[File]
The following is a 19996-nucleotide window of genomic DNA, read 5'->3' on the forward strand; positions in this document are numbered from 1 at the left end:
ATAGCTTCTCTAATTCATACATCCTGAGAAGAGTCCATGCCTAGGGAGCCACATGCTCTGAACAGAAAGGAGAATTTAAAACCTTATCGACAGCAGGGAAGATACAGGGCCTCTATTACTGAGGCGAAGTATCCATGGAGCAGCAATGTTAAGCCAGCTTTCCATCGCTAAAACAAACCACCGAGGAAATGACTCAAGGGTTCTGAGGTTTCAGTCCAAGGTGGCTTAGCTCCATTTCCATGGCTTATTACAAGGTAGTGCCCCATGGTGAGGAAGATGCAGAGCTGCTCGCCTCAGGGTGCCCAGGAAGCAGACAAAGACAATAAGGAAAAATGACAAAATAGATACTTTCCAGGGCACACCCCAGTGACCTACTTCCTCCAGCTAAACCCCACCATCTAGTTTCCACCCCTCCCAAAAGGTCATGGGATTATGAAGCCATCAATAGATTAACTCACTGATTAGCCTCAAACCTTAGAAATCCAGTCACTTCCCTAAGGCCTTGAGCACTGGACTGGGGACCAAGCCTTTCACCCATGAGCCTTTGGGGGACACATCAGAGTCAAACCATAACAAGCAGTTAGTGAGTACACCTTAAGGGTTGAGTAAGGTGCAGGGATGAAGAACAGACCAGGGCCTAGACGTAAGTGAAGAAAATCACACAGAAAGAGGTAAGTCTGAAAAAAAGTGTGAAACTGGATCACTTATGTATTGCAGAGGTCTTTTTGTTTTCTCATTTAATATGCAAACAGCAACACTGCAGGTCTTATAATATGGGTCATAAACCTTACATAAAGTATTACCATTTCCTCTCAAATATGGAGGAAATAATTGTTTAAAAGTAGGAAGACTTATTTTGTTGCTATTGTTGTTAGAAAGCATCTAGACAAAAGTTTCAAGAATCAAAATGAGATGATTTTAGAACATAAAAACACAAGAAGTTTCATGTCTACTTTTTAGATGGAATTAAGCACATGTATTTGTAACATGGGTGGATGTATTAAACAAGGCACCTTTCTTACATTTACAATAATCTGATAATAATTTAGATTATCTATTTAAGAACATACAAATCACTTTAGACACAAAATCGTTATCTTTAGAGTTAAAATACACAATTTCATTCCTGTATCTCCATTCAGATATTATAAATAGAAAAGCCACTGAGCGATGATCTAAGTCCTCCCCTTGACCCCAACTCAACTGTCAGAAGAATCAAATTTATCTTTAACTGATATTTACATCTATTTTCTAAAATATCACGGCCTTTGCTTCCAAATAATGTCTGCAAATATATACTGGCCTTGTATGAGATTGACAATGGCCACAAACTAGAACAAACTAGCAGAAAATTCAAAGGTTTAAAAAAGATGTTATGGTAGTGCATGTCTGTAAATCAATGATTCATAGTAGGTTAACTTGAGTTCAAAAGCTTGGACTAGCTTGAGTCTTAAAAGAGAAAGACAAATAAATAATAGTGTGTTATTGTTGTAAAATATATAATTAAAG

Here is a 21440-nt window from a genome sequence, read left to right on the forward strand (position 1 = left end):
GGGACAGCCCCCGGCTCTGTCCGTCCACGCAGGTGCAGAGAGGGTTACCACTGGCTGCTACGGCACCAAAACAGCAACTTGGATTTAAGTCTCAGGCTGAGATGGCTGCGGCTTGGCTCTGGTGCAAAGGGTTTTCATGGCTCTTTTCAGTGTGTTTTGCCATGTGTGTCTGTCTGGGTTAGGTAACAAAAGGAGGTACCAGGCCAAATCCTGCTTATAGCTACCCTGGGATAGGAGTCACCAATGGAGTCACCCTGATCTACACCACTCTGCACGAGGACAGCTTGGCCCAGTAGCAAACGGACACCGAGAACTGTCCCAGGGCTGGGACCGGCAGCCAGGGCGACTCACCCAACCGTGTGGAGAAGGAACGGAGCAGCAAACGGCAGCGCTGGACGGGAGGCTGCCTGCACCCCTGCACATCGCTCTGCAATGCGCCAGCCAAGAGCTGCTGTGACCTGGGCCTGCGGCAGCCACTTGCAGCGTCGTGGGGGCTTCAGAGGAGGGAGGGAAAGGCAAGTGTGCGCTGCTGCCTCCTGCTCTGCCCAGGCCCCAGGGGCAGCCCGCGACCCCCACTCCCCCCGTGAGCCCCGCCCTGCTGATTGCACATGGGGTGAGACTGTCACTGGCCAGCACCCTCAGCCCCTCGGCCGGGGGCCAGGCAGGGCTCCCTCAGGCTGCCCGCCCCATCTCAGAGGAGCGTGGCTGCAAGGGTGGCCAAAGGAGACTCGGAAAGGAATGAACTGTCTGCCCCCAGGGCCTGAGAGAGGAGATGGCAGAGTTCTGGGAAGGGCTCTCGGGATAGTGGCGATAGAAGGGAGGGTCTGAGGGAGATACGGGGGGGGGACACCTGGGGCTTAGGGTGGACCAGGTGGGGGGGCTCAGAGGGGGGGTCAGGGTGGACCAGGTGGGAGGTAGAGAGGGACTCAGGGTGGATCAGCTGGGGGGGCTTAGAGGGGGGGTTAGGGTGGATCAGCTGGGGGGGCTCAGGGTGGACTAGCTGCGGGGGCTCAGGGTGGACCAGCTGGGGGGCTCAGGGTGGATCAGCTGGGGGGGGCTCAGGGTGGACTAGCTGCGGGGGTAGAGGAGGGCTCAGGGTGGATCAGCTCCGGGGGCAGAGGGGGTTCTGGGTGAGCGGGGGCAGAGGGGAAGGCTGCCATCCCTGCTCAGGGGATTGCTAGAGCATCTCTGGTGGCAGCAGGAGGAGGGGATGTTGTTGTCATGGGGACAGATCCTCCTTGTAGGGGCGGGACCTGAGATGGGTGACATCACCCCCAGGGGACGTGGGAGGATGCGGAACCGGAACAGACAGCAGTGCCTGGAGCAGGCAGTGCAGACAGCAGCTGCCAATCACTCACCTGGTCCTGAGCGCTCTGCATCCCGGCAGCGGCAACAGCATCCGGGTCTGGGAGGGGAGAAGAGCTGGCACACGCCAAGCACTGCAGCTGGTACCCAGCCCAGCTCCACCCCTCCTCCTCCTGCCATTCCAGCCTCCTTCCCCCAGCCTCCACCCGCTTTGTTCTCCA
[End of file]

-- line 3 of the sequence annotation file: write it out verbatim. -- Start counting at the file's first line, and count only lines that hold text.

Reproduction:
Here is a 21440-nt window from a genome sequence, read left to right on the forward strand (position 1 = left end):